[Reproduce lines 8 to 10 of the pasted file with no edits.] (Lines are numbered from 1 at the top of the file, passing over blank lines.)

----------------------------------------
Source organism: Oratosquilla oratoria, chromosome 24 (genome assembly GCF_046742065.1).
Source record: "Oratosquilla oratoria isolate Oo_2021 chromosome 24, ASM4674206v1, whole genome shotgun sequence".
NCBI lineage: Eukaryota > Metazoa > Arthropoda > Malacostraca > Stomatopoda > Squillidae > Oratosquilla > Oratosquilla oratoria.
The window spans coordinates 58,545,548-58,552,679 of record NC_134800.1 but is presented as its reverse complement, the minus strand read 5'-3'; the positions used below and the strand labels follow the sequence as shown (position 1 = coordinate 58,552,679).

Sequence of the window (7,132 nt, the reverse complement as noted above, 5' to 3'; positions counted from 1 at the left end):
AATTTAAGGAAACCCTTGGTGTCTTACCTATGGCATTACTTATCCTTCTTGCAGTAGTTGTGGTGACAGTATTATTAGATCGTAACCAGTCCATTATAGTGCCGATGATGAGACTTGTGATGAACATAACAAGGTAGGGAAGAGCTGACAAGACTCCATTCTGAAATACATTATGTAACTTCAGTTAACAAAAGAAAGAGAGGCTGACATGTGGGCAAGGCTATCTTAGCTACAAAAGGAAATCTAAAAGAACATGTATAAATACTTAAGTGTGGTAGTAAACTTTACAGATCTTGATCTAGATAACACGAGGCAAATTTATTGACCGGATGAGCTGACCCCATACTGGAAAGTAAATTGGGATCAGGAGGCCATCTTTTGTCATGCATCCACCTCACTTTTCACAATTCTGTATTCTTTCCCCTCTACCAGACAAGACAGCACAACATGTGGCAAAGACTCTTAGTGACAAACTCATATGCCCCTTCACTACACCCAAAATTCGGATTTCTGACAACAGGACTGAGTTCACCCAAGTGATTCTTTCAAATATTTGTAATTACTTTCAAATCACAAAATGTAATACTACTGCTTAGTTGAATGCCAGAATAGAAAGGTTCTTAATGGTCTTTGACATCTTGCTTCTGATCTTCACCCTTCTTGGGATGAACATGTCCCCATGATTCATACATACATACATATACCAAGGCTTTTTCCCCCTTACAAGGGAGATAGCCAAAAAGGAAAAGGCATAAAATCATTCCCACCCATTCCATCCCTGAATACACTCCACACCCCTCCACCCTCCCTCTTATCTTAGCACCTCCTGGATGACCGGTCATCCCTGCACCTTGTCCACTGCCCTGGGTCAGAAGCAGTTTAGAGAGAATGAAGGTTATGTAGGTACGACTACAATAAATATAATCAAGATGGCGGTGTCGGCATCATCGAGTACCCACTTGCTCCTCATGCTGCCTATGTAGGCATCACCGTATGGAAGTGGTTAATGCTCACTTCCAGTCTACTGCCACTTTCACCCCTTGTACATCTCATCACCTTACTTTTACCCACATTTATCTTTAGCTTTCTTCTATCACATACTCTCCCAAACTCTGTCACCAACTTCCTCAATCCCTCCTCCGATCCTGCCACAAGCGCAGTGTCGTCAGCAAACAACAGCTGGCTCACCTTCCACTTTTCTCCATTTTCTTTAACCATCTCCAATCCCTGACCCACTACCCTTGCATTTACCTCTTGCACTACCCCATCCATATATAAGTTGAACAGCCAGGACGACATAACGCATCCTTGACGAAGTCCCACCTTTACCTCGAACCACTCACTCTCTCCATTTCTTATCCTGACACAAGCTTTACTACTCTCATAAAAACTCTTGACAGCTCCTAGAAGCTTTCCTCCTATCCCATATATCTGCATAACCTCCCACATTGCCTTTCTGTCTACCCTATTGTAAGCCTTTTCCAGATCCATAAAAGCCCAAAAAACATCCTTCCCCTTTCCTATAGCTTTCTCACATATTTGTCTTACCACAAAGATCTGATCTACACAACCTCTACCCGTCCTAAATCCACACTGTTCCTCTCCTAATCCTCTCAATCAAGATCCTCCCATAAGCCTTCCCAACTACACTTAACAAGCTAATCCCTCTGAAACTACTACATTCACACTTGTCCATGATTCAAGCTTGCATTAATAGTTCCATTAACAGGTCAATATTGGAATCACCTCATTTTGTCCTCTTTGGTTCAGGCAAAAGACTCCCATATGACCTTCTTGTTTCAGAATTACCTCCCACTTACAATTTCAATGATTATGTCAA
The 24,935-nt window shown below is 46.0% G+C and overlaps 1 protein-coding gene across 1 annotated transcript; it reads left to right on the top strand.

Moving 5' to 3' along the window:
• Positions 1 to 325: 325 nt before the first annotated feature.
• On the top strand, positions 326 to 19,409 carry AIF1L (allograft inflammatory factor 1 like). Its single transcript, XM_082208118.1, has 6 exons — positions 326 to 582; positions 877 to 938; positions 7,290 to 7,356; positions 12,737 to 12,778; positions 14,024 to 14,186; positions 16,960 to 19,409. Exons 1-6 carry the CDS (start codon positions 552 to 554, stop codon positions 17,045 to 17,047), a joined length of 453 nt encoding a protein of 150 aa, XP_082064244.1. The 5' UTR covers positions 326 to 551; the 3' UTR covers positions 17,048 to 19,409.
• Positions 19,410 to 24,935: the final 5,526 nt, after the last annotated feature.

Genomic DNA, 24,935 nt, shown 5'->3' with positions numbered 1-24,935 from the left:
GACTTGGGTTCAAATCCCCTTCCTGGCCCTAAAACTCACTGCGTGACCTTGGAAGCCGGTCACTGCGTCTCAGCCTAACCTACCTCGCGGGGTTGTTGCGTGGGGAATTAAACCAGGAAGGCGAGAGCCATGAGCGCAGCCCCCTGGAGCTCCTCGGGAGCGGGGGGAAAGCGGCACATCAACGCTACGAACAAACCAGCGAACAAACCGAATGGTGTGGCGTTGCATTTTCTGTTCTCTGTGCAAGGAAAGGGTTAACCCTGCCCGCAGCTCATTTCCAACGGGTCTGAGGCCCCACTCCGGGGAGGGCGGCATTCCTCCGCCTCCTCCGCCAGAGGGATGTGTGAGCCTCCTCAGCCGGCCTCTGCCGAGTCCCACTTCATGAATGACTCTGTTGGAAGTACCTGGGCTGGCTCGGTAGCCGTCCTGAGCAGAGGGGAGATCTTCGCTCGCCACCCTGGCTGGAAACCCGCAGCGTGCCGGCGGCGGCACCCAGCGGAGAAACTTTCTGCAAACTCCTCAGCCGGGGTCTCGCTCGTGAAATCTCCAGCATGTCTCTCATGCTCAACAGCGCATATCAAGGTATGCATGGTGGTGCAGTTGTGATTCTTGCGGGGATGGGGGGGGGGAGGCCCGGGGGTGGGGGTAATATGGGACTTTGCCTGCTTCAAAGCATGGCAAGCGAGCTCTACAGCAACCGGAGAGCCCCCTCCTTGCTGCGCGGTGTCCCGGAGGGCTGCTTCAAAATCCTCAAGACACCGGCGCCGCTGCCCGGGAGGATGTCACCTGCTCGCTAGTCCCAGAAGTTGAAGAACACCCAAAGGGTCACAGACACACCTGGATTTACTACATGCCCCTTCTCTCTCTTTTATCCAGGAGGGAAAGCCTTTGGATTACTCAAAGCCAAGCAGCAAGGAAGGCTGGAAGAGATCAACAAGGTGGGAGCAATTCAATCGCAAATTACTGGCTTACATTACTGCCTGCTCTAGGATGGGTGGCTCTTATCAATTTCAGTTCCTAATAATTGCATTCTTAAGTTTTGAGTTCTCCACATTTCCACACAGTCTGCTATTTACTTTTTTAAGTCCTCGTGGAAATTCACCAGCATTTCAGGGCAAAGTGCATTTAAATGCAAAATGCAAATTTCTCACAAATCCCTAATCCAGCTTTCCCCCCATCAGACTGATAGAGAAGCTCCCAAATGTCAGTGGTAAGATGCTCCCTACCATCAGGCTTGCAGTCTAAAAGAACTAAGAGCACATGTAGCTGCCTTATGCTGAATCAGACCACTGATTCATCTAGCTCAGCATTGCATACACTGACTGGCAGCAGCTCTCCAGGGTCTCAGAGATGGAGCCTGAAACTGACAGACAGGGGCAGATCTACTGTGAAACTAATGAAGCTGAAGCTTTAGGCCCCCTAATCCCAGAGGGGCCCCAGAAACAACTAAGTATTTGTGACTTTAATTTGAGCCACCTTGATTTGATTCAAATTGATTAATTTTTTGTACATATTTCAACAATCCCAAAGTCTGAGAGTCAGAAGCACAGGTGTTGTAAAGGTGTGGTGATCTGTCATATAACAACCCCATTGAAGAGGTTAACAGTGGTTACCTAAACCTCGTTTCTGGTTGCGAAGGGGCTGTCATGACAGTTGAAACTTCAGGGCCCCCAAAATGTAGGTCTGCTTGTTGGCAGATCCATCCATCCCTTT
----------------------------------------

Moving 5' to 3' along the window:
• Positions 1 to 325: 325 nt before the first annotated feature.
• On the top strand, positions 326 to 19,409 carry AIF1L (allograft inflammatory factor 1 like). Its single transcript, XM_082208118.1, has 6 exons — positions 326 to 582; positions 877 to 938; positions 7,290 to 7,356; positions 12,737 to 12,778; positions 14,024 to 14,186; positions 16,960 to 19,409. Exons 1-6 carry the CDS (start codon positions 552 to 554, stop codon positions 17,045 to 17,047), a joined length of 453 nt encoding a protein of 150 aa, XP_082064244.1. The 5' UTR covers positions 326 to 551; the 3' UTR covers positions 17,048 to 19,409.